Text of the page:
What are peer and community support

People with long term conditions need social, emotional and practical support on an on-going basis to enable them to manage their health and live well.  

This includes both support that might be specific to their condition and support that helps people to manage wider issues affecting their health and wellbeing, such as social isolation or financial worries.  Support based within their own community (sometimes called social capital), rather than provided by statutory services, is a key way of meeting people’s broader needs.

Think Local Act Personal – a national partnership to transform health and care through personalisation and community-based support – describes four elements of social capital, which might be thought of as different layers or levels of peer and community support: 

  •  Making a contribution: Where everyone is valued for their unique talents, skills and gifts and has the opportunity to have a say, to influence and to participate.
  • Personal and social support networks: of family, friends, neighbours, that we might call on to help us do the shopping or just to talk to
  • Membership of groups: such as a local Breathe Easy group for people with lung conditions, or groups for carers.  These can provide a sense of belonging and not being alone with the challenges of a long-term health condition
  • A welcoming and inclusive local community: in which older and disabled people are able to get out and about to use universal services and feel safe and included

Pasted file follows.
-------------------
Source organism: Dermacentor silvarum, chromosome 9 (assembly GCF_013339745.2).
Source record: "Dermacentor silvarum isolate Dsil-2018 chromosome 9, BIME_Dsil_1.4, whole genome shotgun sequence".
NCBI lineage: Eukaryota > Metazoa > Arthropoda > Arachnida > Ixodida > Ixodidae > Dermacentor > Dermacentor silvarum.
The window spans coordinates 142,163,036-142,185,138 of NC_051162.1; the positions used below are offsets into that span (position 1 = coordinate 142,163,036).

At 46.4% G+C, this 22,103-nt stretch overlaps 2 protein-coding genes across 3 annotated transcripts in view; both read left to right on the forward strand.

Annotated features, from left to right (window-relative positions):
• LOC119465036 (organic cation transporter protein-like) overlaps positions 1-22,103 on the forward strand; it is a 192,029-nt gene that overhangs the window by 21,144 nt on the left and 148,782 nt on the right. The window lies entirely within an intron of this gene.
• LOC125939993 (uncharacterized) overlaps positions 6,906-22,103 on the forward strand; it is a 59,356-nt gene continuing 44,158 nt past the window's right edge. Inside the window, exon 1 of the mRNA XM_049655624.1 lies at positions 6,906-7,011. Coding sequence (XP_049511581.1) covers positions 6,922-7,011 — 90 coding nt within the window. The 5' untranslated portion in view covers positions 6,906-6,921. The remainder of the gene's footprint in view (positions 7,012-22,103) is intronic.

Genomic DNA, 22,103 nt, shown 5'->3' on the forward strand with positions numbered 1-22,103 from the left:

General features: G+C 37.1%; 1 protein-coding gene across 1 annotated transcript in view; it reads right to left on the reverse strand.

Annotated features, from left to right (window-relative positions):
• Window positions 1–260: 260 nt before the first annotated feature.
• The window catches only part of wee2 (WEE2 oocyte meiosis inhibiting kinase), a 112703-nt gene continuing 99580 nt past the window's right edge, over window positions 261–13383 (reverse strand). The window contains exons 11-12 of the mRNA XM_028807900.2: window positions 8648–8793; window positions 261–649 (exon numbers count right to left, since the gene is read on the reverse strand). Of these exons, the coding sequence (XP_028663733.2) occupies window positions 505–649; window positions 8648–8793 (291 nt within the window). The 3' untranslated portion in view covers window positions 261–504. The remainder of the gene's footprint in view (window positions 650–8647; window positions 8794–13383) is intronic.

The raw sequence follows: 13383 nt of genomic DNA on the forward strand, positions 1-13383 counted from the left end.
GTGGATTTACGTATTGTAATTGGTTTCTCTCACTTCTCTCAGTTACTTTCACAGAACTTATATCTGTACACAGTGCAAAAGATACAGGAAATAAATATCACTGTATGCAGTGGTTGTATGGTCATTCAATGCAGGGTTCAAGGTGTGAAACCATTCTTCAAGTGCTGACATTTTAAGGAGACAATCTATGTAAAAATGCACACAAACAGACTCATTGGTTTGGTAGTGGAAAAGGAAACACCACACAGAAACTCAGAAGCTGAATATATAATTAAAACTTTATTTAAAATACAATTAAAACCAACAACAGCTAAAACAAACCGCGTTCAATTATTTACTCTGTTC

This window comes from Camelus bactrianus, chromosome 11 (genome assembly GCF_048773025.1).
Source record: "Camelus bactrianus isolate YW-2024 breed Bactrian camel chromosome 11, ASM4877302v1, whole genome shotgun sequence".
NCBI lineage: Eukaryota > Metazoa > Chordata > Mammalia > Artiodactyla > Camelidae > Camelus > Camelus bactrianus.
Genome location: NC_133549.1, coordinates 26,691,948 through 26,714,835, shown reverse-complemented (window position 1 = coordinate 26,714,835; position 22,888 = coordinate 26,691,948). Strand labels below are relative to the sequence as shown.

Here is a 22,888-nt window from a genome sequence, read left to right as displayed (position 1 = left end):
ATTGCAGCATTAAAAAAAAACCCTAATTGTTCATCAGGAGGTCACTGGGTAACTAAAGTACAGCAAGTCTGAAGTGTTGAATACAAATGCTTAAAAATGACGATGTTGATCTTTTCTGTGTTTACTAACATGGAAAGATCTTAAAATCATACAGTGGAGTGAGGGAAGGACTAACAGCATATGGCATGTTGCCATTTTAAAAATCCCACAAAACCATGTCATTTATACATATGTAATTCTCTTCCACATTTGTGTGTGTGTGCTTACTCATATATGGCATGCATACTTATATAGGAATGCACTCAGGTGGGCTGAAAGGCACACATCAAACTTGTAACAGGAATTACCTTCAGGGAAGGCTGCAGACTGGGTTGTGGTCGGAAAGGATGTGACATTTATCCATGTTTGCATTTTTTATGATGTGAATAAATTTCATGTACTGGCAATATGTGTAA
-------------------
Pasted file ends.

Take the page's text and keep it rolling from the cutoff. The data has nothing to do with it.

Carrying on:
The three key functions of peer and community support are:

  • Encouraging and enabling self-management behaviours:  This type of support enables people to learn new skills or share practical experiences in ways that create mutual support between people with similar problems.  It helps people to develop and maintain the skills and motivation they need to manage their health in the context of their everyday life. Examples include condition specific support groups, such as Breathe Easy groups for people with asthma.
  • Providing social and emotional support:  This type of support may or may not centre around peers with similar experiences or condition, but can normalise the roller-coaster of emotions that living with a long-term health conditions entails. Examples include online forums or lunch clubs.
  • Supporting people to address wider social and lifestyle aspects of their health: This type of support can help people develop health behaviours, reduce isolation, develop a sense of belonging, and cope with some of the broader social determinants of health.

Examples of community support that helps people to address the wider social and lifestyle aspects of their health include:

  • Debt counselling and money management
  • Community transport schemes (eg volunteer drivers)
  • Walking groups (Health Walks)
  • Accessible activities like Riding for the Disabled and Sailability
  • IT classes
  • Book clubs
  • Food banks
  • Outdoor wellbeing activities (eg Natural Choices, Dorset)

Other community assets that exist within local health systems include different patient and public involvement groups, such as Patient Participation Groups in GP surgeries and membership bodies of Foundation Trusts. These are a source of peer support and with effective co-production, there can be considerable benefits for the wider local community as well. Some groups go on to become campaigners and activists for health and wellbeing issues.

In addition to locally based services, people can also access support online and through social media, which can be particularly beneficial in connecting people with rare conditions to peer support.  The most well-known social networks for people with long term conditions on Twitter include #OurD (a community chat for people with diabetes) and #spoonie (a community for people with symptoms of fatigue, originating from the Spoon Theory).